When all the members of the royal assembly, including King Ugrasena, heard this message sent by Pauṇḍraka, they laughed very loudly for a considerable time. After enjoying the loud laughter of all the members of the assembly, Kṛṣṇa replied to the messenger as follows: “O messenger of Pauṇḍraka, you may carry My message to your master: ‘You are a foolish rascal. I directly call you a rascal, and I refuse to follow your instructions. I shall never give up the symbols of Vāsudeva, especially My disc. I shall use this disc to kill not only you but all your followers also. I shall destroy you and your foolish associates, who merely constitute a society of cheaters and the cheated. O foolish King, you will then have to conceal your face in disgrace, and when your head is severed from your body by My disc, it will be surrounded by meat-eating birds like vultures, hawks and eagles. At that time, instead of becoming My shelter, as you have demanded, you will be subject to the mercy of these lowborn birds. At that time your body will be thrown to the dogs, who will eat it with great pleasure.’ ”
The messenger carried the words of Lord Kṛṣṇa to his master, Pauṇḍraka, who patiently heard all these insults. Without waiting any longer, Lord Śrī Kṛṣṇa immediately started out on His chariot to punish the rascal Pauṇḍraka, the King of Karūṣa. Because at that time he was living with his friend the King of Kāśī, Kṛṣṇa surrounded the whole city of Kāśī.
King Pauṇḍraka was a great warrior, and as soon as he heard of Kṛṣṇa’s attack, he came out of the city with two akṣauhiṇī divisions of soldiers. The King of Kāśī also came out, with three akṣauhiṇī divisions. When the two kings came before Lord Kṛṣṇa to oppose Him, Kṛṣṇa saw Pauṇḍraka face to face for the first time. Kṛṣṇa saw that Pauṇḍraka had decorated himself with the symbols of the conchshell, disc, lotus and club. He carried an imitation Śārṅga bow, and on his chest was a mock insignia of Śrīvatsa. His neck was decorated with a false Kaustubha jewel, and he wore a flower garland in exact imitation of Lord Vāsudeva’s. He was dressed in yellow silken garments, and the flag on his chariot carried the symbol of Garuḍa, exactly imitating Kṛṣṇa’s. He had a very valuable helmet on his head, and his earrings, like swordfish, glittered brilliantly. On the whole, however, his dress and makeup were clearly imitation. Anyone could understand that he was just like someone onstage playing the part of Vāsudeva in false dress. When Lord Śrī Kṛṣṇa saw Pauṇḍraka imitating His posture and dress, He could not check His laughter, and thus He laughed with great satisfaction.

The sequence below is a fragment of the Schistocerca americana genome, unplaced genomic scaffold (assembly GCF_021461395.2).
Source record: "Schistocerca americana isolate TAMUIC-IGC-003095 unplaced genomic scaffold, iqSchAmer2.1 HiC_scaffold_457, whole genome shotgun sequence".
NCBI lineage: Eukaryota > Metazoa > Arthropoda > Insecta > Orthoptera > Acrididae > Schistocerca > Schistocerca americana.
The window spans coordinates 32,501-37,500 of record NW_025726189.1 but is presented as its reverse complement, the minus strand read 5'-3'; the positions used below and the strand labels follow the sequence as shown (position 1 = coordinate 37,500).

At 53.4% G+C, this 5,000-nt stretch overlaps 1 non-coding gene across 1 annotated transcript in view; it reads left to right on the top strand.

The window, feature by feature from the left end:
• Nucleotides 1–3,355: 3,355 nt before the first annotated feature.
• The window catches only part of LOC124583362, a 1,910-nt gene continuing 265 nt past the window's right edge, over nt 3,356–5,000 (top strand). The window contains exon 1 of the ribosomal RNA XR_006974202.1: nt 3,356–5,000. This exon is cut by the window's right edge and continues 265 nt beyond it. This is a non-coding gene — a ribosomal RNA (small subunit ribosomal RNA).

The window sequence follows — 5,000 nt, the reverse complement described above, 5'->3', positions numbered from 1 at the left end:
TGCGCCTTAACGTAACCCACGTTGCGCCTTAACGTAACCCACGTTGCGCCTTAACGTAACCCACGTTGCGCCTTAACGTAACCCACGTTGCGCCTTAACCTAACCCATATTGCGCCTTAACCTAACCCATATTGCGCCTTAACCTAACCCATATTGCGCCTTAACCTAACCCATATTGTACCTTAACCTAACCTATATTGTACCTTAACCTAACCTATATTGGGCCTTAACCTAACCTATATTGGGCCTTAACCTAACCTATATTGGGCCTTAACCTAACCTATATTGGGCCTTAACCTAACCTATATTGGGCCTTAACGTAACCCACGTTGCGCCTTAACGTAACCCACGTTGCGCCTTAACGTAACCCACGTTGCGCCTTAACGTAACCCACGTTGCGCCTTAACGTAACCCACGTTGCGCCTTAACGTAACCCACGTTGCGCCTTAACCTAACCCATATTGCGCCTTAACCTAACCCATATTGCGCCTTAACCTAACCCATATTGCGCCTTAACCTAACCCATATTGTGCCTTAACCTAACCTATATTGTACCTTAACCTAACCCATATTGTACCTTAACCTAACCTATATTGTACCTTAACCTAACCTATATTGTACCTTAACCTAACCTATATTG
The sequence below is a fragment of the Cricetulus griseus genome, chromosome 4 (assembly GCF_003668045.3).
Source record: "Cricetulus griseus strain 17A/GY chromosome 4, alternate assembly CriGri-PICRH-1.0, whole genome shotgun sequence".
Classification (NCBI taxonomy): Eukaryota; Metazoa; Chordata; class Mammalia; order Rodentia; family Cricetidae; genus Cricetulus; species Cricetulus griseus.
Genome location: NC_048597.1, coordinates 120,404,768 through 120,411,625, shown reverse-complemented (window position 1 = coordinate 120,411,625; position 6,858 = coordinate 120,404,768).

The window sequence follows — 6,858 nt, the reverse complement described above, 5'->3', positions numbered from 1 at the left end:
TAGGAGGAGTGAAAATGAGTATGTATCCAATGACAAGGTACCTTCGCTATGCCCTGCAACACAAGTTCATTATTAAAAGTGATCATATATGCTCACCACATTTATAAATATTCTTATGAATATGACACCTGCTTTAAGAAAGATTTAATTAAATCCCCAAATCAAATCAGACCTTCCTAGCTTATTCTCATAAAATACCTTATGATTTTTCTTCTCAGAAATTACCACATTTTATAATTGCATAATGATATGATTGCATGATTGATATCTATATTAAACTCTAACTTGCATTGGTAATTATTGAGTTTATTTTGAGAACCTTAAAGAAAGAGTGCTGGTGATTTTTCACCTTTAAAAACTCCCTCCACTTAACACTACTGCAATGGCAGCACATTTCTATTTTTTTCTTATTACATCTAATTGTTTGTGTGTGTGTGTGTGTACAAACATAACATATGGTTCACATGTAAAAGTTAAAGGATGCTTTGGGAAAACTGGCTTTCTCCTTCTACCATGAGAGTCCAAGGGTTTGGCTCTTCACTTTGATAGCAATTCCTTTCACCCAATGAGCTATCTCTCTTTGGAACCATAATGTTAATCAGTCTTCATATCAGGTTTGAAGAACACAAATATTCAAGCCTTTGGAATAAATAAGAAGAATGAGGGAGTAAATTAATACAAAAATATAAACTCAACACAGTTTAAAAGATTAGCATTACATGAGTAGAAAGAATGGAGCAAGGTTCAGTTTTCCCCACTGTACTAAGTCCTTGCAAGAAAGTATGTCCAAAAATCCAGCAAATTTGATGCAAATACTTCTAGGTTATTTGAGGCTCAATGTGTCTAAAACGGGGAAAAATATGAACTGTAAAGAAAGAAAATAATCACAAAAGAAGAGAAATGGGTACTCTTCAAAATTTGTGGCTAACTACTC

The soldiers on the side of King Pauṇḍraka began to shower their weapons upon Kṛṣṇa. The weapons, including various kinds of tridents, clubs, poles, lances, swords, daggers and arrows, came flying in waves, and Kṛṣṇa counteracted them. He smashed not only the weapons but also the soldiers and assistants of Pauṇḍraka, just as during the dissolution of this universe the fire of devastation burns everything to ashes. The elephants, chariots, horses and infantry belonging to the opposite party were scattered by the weapons of Kṛṣṇa. Indeed, the whole battlefield became strewn with smashed chariots and the bodies of men and animals. There were fallen horses, elephants, men, asses and camels. Although the devastated battlefield appeared like the dancing place of Lord Śiva at the time of the dissolution of the world, the warriors on the side of Kṛṣṇa were very much encouraged by seeing this, and they fought with greater strength.
At this time, Lord Kṛṣṇa told Pauṇḍraka, “Pauṇḍraka, you requested Me to give up the symbols of Lord Viṣṇu, specifically My disc. Now I will give it up to you. Be careful! You falsely declare yourself Vāsudeva, imitating Me. Therefore no one is a greater fool than you.” From this statement of Kṛṣṇa’s it is clear that any rascal who advertises himself as God is the greatest fool in human society. Kṛṣṇa continued: “Now, Pauṇḍraka, I shall force you to give up this false representation. You wanted Me to surrender unto you. Now this is your opportunity. We shall now fight, and if I am defeated and you are victorious, I shall certainly surrender unto you.” In this way, after chastising Pauṇḍraka very severely, Kṛṣṇa smashed Pauṇḍraka’s chariot to pieces by shooting an arrow. Then with the help of His disc He separated Pauṇḍraka’s head from his body, just as Indra shaves off the peaks of mountains by striking them with his thunderbolt. Similarly, Kṛṣṇa also killed the King of Kāśī with His arrows. Lord Kṛṣṇa specifically arranged to throw the head of the King of Kāśī into the city of Kāśī itself so that his relatives and family members could see it. Kṛṣṇa did this just as a hurricane carries a lotus petal here and there. Lord Kṛṣṇa killed Pauṇḍraka and his friend Kāśīrāja on the battlefield, and then He returned to His capital city, Dvārakā.